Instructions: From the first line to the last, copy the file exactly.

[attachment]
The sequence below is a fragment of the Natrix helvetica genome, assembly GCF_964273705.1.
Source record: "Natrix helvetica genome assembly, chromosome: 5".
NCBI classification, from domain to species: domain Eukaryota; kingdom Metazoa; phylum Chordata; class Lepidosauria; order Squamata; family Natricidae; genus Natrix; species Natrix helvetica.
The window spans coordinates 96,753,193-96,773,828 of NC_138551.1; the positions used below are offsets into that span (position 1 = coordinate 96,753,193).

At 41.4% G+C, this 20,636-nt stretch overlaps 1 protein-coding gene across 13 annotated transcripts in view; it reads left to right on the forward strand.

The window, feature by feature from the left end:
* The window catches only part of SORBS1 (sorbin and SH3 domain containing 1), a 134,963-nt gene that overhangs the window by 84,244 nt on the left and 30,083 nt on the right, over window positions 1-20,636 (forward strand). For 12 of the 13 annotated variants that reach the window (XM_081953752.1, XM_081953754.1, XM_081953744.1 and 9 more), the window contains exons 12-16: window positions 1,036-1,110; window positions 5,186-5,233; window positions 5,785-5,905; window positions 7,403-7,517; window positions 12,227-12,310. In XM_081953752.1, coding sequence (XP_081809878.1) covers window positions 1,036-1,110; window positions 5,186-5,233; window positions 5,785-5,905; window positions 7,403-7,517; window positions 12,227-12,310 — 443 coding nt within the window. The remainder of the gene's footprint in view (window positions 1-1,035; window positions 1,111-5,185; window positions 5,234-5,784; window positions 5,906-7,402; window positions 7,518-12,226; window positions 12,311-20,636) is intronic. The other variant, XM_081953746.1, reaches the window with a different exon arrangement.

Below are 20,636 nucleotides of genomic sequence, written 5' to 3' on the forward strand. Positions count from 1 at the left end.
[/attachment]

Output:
The sequence below is a fragment of the Natrix helvetica genome, assembly GCF_964273705.1.
Source record: "Natrix helvetica genome assembly, chromosome: 5".
NCBI classification, from domain to species: domain Eukaryota; kingdom Metazoa; phylum Chordata; class Lepidosauria; order Squamata; family Natricidae; genus Natrix; species Natrix helvetica.
The window spans coordinates 96,753,193-96,773,828 of NC_138551.1; the positions used below are offsets into that span (position 1 = coordinate 96,753,193).

At 41.4% G+C, this 20,636-nt stretch overlaps 1 protein-coding gene across 13 annotated transcripts in view; it reads left to right on the forward strand.

The window, feature by feature from the left end:
* The window catches only part of SORBS1 (sorbin and SH3 domain containing 1), a 134,963-nt gene that overhangs the window by 84,244 nt on the left and 30,083 nt on the right, over window positions 1-20,636 (forward strand). For 12 of the 13 annotated variants that reach the window (XM_081953752.1, XM_081953754.1, XM_081953744.1 and 9 more), the window contains exons 12-16: window positions 1,036-1,110; window positions 5,186-5,233; window positions 5,785-5,905; window positions 7,403-7,517; window positions 12,227-12,310. In XM_081953752.1, coding sequence (XP_081809878.1) covers window positions 1,036-1,110; window positions 5,186-5,233; window positions 5,785-5,905; window positions 7,403-7,517; window positions 12,227-12,310 — 443 coding nt within the window. The remainder of the gene's footprint in view (window positions 1-1,035; window positions 1,111-5,185; window positions 5,234-5,784; window positions 5,906-7,402; window positions 7,518-12,226; window positions 12,311-20,636) is intronic. The other variant, XM_081953746.1, reaches the window with a different exon arrangement.

Below are 20,636 nucleotides of genomic sequence, written 5' to 3' on the forward strand. Positions count from 1 at the left end.